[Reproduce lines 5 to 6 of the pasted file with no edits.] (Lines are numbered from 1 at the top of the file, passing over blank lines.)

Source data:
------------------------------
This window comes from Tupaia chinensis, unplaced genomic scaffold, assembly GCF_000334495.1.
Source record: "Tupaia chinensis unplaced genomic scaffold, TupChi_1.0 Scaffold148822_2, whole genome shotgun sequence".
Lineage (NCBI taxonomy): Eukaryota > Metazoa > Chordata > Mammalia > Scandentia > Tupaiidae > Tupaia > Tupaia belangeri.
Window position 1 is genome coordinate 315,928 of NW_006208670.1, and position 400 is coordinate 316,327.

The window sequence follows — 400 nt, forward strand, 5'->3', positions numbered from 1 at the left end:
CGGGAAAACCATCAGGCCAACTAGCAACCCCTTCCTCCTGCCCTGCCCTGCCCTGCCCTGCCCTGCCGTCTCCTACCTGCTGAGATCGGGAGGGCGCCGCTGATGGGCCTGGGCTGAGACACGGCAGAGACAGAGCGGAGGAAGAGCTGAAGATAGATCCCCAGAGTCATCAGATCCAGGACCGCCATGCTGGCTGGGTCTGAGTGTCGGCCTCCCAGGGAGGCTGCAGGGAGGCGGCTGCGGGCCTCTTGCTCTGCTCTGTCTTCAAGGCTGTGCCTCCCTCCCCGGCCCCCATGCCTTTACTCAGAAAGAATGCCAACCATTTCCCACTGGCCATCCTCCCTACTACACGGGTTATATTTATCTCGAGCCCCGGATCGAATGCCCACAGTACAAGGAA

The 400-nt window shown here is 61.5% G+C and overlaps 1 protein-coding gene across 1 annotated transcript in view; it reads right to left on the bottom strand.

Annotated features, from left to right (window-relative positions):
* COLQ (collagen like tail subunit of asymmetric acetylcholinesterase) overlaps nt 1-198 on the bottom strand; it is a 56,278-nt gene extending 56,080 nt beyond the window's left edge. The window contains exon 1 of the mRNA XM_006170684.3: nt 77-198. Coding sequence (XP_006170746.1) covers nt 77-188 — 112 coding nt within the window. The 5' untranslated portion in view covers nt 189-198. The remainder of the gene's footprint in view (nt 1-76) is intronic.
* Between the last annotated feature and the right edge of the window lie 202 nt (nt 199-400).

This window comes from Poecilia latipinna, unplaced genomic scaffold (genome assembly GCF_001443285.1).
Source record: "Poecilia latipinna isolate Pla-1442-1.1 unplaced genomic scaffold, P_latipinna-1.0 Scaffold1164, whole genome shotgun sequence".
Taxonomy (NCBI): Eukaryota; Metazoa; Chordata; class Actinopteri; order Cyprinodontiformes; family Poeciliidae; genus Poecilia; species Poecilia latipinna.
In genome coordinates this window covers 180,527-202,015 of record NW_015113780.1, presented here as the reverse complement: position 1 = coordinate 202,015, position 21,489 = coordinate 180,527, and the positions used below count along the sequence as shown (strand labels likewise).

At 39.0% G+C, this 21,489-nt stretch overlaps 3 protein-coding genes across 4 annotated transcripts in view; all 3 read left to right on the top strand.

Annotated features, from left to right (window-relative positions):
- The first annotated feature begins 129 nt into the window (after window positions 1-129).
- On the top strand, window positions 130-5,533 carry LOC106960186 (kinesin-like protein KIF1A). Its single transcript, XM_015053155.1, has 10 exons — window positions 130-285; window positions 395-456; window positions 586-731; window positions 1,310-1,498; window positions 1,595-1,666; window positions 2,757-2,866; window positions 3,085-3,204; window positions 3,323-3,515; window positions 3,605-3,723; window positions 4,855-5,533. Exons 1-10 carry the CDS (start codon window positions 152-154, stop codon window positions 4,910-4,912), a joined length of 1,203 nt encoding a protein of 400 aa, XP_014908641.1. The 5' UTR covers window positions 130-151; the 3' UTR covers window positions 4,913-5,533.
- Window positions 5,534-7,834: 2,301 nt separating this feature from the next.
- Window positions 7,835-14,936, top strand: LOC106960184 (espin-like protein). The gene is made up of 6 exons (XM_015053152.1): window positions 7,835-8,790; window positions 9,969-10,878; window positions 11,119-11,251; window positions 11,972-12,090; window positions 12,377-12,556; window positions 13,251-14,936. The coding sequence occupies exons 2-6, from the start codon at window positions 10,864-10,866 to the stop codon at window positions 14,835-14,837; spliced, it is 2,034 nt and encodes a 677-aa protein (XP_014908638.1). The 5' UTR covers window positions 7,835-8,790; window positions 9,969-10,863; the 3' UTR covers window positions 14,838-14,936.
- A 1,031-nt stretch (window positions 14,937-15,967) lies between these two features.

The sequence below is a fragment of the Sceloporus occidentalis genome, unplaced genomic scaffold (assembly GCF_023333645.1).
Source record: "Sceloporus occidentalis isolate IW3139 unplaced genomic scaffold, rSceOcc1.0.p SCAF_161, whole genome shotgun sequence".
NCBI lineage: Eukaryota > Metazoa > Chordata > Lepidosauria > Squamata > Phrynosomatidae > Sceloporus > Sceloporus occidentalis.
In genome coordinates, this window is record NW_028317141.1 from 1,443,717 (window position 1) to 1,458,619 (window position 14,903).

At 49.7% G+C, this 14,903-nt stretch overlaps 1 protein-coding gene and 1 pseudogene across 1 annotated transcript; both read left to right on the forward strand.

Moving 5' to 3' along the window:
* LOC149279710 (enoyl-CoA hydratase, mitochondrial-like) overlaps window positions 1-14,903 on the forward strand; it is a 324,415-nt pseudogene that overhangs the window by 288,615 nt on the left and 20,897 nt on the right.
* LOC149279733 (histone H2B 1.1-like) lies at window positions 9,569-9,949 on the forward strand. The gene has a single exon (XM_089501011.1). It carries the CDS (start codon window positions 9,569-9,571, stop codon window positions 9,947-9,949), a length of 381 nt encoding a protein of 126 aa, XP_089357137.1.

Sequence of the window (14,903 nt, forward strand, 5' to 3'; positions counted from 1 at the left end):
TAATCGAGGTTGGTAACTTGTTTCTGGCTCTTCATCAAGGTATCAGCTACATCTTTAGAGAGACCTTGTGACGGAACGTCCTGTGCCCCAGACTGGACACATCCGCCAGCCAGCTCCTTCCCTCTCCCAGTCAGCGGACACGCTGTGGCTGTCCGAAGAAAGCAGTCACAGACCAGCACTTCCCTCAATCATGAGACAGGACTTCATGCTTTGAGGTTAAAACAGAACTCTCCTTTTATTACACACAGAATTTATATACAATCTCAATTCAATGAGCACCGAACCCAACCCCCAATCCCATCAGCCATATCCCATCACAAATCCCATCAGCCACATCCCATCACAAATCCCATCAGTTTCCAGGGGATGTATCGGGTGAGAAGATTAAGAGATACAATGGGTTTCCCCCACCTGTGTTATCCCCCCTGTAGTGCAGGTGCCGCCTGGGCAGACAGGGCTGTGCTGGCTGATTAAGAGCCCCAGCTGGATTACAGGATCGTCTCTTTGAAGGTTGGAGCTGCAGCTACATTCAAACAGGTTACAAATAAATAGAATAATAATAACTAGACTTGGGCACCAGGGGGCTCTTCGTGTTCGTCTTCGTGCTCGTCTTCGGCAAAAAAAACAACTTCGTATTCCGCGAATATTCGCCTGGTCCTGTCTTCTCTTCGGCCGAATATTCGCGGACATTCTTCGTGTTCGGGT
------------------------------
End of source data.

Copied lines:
The window sequence follows — 400 nt, forward strand, 5'->3', positions numbered from 1 at the left end:
CGGGAAAACCATCAGGCCAACTAGCAACCCCTTCCTCCTGCCCTGCCCTGCCCTGCCCTGCCCTGCCGTCTCCTACCTGCTGAGATCGGGAGGGCGCCGCTGATGGGCCTGGGCTGAGACACGGCAGAGACAGAGCGGAGGAAGAGCTGAAGATAGATCCCCAGAGTCATCAGATCCAGGACCGCCATGCTGGCTGGGTCTGAGTGTCGGCCTCCCAGGGAGGCTGCAGGGAGGCGGCTGCGGGCCTCTTGCTCTGCTCTGTCTTCAAGGCTGTGCCTCCCTCCCCGGCCCCCATGCCTTTACTCAGAAAGAATGCCAACCATTTCCCACTGGCCATCCTCCCTACTACACGGGTTATATTTATCTCGAGCCCCGGATCGAATGCCCACAGTACAAGGAA